The evacuations followed Sunday’s violence against the French embassy, ​​with protesters burning a door and breaking windows before the Nigerian army dispersed them. thousands of supporters of the junta took to the streets of Niamey. Some waved Russian flags along with signs saying “Down with France” and in support Russian President Vladimir Putin and telling the international community to stay away.

There has been no clear explanation for the references to Russia, but some protesters see it as a symbol of their anti-Western sentiments.

Niger could follow in the footsteps of Mali and Burkina Faso, both of which saw protesters waving Russian flags after their coups, analysts say.

Niger’s coup could also encourage jihadist violence, some say.

Boubacar Moussa, a former member of an al-Qaida-linked group known as JNIM, said the military overthrow is exactly what the jihadists want because it will distract and weaken the army. “The jihadis are very supportive of this coup that happened in Niger, because it will allow them to become very strong,” he said.

Moussa, who spoke to the AP in Niamey, is part of a national program to recapture jihadis, reintegrate them into society and use their aid in counterterrorism efforts. It was spearheaded by Bazoum when he was interior minister and is intended as an alternative to a military solution to curb violence across the country. The AP cannot verify that Moussa actively fought for JNIM.

If ECOWAS uses force, it could also spark violence between civilians who support the coup and those who oppose it, Niger analysts say.

A Western diplomat in Niamey, who did not want to be identified for security reasons, said the first sanctions against the coup plotters have not worked, so there is a decision to use military force, which could include troops from Nigeria , Benin and Ivory Coast. Niger is being squeezed and if imports are cut, gas and food could run out quickly, the diplomat said.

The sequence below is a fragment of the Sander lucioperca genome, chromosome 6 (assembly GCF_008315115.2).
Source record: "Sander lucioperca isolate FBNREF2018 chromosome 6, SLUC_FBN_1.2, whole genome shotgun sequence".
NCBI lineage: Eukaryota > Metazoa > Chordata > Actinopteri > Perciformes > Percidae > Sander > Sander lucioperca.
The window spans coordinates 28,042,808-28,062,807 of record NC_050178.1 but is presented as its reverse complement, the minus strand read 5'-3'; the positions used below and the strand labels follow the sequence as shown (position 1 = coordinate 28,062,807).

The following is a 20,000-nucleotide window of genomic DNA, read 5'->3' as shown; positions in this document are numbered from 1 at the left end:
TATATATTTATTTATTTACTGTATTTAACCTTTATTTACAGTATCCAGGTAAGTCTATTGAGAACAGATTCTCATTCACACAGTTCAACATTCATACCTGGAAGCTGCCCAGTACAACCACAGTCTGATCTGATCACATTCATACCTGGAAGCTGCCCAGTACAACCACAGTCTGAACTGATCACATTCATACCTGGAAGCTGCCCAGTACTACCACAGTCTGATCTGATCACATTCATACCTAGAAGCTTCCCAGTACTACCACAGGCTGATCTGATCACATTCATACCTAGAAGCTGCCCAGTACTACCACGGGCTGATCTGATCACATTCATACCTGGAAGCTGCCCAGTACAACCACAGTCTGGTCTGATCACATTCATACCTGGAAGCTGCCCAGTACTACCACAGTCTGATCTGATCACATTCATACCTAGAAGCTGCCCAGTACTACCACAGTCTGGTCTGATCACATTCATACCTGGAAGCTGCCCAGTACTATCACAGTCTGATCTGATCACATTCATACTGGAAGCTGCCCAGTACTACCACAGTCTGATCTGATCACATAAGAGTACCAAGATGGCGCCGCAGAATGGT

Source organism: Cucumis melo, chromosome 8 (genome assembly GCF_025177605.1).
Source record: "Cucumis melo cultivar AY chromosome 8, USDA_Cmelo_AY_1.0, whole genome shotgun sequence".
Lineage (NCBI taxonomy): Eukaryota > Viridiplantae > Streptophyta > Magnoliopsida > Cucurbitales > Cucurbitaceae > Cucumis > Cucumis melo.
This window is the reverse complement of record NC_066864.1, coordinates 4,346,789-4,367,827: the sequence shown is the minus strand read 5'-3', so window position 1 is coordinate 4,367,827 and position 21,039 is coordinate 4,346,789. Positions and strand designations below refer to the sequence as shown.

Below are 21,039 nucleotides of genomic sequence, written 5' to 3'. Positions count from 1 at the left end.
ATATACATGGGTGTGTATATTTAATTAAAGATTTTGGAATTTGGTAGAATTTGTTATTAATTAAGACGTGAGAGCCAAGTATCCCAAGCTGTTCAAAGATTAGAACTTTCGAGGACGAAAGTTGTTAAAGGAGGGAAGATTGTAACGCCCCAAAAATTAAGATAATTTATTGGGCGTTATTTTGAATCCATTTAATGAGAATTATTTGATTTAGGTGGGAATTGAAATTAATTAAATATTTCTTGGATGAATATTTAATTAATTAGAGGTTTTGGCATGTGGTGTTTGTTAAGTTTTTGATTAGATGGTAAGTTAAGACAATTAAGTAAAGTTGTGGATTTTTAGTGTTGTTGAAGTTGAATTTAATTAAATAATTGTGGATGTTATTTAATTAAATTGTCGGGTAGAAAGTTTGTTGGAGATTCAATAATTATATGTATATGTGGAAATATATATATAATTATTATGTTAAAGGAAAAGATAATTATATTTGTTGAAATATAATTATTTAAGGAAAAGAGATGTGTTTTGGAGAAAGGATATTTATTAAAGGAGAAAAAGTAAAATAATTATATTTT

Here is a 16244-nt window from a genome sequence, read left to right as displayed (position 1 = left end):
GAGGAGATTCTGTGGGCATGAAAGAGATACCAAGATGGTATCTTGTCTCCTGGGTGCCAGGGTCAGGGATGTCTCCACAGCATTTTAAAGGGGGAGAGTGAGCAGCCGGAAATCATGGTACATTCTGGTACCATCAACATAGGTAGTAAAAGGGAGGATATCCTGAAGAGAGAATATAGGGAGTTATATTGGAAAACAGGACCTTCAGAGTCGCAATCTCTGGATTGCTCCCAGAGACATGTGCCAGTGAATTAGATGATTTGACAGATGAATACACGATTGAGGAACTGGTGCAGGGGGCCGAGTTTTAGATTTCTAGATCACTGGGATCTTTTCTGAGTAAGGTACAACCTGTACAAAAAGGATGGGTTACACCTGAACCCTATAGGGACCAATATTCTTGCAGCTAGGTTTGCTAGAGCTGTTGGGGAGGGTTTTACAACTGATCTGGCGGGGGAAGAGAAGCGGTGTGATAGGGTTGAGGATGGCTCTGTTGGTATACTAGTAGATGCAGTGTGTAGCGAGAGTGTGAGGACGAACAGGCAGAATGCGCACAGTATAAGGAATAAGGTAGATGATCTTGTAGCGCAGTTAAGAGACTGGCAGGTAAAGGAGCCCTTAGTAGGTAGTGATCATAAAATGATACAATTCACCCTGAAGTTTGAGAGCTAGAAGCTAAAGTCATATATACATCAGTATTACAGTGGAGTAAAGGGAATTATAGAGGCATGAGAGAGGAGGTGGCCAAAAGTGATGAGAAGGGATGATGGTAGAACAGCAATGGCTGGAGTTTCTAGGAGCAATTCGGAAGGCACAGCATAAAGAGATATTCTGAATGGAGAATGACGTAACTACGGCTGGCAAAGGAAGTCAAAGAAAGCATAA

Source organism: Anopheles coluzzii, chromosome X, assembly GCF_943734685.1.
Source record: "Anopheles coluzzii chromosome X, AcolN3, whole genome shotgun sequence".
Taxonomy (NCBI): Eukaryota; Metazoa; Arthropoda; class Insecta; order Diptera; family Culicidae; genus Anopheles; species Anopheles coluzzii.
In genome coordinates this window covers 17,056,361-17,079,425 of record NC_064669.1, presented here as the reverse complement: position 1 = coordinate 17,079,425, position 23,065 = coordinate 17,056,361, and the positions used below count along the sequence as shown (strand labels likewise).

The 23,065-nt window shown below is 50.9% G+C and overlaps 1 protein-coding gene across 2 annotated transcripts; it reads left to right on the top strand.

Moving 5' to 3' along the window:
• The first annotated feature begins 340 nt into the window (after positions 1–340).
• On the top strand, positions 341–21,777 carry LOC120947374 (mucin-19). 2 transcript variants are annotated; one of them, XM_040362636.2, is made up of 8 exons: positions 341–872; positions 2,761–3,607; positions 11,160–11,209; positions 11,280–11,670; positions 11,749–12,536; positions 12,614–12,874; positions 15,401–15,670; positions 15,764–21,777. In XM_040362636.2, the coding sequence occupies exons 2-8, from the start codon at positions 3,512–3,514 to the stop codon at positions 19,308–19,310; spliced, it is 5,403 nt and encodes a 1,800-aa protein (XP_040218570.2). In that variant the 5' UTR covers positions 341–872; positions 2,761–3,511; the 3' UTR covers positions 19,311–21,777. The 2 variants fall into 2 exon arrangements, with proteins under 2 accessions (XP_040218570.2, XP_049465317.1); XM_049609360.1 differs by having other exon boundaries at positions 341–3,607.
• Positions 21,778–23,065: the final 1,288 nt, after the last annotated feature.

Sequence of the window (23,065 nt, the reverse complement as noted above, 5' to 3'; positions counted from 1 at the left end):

Observers believe Bazoum is under arrest at his home in Niamey. The first photos of him since the coup emerged on Sunday evening, sitting on a sofa smiling next to Chadian President Mahamat Deby, who had flown in to mediate between the government and the junta.

Both the United States and France have in recent years sent troops and hundreds of millions of dollars in military and humanitarian aid to Niger, which was a French colony until 1960. In the capital, many people live in makeshift shelters and ‘scatter daily to make enough. money to feed their children. Niger was seen as the last partner working with the West against extremism in a French-speaking region where anti-French sentiment led the way Russian private military group Wagner.

The United States will consider cutting aid if the coup is successful, the State Department said Monday. Aid is “very much in the balance based on the outcome of actions in the country,” said department spokesman Matt Miller. “US assistance depends on continued democratic government in Niger.”


AP reporters John Leicester in Paris, Ciaran Giles in Madrid, Cara Anna in Nairobi and Kirsten Grieshaber in Berlin contributed.


This story corrects the name order and affiliation of the jihadist member to Boubacar Moussa, a former member of an al-Qaida-linked group known as JNIM.